Although the area was settled as early as the 1st century, it was not for another 400 years until the town developed around a church dedicated to Saint-Martin-l'Espagnol. Nothing remains – other than boulevards – to indicate the location of the 12th-century fortified walls or those added during the Hundred Years War (1337-1453).
The appendage 'Gaillarde' is probably intended to signify bravery, and was added to the name, Brive, in 1919, following the First World War. During the Second World War, Brive-la-Guillarde, was a stronghold of the Resistance Movement, and focal point of several clandestine information networks, including the so-called Secret Army. None of this is evident as you stroll the streets of the town, which seems in all respects to be nothing more than a respectable hub of society, associated with an airport link to the UK.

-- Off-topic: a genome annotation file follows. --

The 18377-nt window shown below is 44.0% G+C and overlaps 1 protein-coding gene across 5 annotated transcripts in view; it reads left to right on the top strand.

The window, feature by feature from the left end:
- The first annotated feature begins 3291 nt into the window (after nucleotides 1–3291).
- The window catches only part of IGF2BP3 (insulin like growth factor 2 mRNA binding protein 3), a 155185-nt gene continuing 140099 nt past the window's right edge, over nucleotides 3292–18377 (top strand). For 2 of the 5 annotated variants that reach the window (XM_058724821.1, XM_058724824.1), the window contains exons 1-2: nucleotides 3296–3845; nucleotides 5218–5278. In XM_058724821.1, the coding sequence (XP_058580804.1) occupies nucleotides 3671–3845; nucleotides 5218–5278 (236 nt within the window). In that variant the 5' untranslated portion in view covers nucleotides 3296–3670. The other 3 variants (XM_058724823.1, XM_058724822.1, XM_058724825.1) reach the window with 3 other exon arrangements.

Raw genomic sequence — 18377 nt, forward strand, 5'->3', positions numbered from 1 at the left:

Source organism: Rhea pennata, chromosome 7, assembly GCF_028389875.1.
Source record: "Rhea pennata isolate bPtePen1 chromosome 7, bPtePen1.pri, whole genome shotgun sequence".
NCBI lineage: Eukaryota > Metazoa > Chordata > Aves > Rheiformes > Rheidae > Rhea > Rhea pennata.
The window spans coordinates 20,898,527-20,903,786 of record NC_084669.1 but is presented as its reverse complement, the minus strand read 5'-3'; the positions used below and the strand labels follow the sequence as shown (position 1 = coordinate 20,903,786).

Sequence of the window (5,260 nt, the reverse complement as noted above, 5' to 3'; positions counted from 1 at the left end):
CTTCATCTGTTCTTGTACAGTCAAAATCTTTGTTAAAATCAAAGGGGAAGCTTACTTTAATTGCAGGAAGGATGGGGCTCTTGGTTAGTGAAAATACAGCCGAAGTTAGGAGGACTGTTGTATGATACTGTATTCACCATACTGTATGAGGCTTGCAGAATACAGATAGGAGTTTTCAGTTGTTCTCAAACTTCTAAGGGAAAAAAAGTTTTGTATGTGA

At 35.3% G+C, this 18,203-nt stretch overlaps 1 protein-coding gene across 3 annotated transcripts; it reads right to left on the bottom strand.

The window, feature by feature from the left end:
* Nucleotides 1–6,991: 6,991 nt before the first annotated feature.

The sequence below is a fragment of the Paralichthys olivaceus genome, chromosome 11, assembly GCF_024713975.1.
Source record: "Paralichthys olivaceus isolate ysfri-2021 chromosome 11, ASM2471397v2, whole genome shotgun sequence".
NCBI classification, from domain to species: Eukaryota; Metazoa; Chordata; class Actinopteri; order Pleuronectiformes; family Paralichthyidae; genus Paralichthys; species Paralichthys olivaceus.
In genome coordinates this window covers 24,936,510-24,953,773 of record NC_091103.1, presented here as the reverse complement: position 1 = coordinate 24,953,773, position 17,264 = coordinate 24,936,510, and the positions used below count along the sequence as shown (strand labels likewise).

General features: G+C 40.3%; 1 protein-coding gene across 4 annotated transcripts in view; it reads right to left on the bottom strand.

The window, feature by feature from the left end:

The medieval centre of Brive-la-Gaillarde is largely commercial with shops and cafés, but is also the location of the city hall, the main police station, and the Labenche museum. One notable landmark, worth visiting, outside the inner city is the Pont Cardinal, a bridge that was formerly a crossing point for travellers between Paris and Toulouse.
The town hosts the famous market that Georges Brassens sang about… Three times a week, on Tuesday, Thursday and Saturday morning, this centre of gastronomy enables locals and visitors alike to stock up on the very best of regional produce.
Fans of foie gras and truffles should note that the Georges Brassens market hall hosts several food fairs in November and February.